Well-structured strength and conditioning programs should work to mimic the physiological demands of the sport. This includes the integration of more explosive movements and isometric contractions, which are typically seen in no-gi grappling matches. Explosive movements – such as take downs and outside passing – tend to be more common in no-gi, but a physiological trait that is universal to all types of grappling (and therefore makes up a core focus of our programming) is the ability to maintain an earned position through isometric strength. Commonly referred to as “mat strength,” this ability to maintain tension can mean the difference between finishing a pass you worked hard for, and letting your opponent retain their guard.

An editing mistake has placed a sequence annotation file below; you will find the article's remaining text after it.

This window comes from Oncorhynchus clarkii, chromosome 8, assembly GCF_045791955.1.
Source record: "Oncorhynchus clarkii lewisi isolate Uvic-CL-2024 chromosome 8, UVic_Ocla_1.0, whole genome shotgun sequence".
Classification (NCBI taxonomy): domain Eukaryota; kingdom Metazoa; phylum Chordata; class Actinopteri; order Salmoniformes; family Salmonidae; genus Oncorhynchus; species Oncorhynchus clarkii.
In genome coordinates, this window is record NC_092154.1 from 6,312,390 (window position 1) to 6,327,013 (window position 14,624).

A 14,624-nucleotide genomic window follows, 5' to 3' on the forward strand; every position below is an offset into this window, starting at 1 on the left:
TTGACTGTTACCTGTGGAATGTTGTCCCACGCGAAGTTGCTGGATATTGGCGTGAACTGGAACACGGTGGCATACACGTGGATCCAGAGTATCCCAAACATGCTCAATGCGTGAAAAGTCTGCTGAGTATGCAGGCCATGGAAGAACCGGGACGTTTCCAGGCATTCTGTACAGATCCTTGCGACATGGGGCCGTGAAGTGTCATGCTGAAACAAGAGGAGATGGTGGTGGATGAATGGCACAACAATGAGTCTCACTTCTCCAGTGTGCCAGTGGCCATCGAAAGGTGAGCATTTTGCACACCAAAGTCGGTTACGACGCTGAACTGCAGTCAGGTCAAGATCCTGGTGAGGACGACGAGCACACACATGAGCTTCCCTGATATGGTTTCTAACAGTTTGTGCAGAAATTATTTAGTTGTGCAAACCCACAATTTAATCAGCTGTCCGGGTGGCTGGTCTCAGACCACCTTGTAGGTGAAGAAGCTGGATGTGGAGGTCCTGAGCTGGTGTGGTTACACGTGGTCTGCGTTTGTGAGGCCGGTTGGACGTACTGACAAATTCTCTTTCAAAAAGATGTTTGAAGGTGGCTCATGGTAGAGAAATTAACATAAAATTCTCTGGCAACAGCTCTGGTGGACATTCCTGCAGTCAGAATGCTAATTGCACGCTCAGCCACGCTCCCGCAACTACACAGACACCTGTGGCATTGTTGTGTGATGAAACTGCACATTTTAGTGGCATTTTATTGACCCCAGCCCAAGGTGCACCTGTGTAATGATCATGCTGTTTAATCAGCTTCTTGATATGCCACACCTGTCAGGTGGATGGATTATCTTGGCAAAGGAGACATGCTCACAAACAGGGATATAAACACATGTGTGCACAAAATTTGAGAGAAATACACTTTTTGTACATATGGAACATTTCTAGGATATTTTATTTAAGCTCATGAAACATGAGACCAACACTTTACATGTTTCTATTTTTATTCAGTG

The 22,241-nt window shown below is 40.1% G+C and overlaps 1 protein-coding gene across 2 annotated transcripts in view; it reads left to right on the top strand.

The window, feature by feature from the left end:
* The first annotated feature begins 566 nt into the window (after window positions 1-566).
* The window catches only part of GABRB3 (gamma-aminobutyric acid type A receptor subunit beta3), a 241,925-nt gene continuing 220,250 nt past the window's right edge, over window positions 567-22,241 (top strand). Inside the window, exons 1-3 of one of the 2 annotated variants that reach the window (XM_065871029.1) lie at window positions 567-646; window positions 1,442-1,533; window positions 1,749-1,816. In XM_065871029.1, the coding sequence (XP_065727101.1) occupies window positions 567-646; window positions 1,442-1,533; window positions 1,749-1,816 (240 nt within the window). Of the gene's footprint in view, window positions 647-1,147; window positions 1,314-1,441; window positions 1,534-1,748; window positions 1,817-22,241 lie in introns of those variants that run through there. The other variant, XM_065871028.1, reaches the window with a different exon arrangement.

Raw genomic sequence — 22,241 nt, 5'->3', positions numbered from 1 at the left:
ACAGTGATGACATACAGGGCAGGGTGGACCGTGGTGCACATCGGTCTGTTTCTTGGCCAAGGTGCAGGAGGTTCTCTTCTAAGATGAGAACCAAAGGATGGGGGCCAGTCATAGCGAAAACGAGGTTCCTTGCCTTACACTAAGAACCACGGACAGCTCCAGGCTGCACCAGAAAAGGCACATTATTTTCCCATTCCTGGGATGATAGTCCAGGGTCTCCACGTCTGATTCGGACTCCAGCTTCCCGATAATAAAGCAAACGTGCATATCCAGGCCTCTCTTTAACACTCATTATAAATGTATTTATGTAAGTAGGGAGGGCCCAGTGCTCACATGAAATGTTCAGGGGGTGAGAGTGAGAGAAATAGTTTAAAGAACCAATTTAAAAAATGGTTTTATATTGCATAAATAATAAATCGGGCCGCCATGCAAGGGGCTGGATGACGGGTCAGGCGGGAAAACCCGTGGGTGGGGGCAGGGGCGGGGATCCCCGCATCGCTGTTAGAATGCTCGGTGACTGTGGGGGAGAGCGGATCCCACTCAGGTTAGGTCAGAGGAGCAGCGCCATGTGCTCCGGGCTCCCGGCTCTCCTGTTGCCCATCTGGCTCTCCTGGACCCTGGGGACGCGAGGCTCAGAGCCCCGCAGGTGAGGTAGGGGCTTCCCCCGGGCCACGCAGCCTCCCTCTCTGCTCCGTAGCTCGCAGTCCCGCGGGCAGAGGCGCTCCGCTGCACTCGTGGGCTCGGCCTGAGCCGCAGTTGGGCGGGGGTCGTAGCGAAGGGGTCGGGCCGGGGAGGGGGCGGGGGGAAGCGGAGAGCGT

Due to the intermittent nature of the sport, adequate metabolic conditioning is also a must. While there tend to be more high vs. medium intensity bouts of work in no-gi as opposed to gi, work-to-rest intervals of 1:3 mimic no-gi competition and have been included into our programming to accustom your body to that type of stress, preparing you to give maximum output when it really counts.
- No-Gi-specific sport needs analysis
- Detailed explanations of basic strength and conditioning principles
- Sport-specific warm up
- Full exercise descriptions with picture examples
- PDF digital download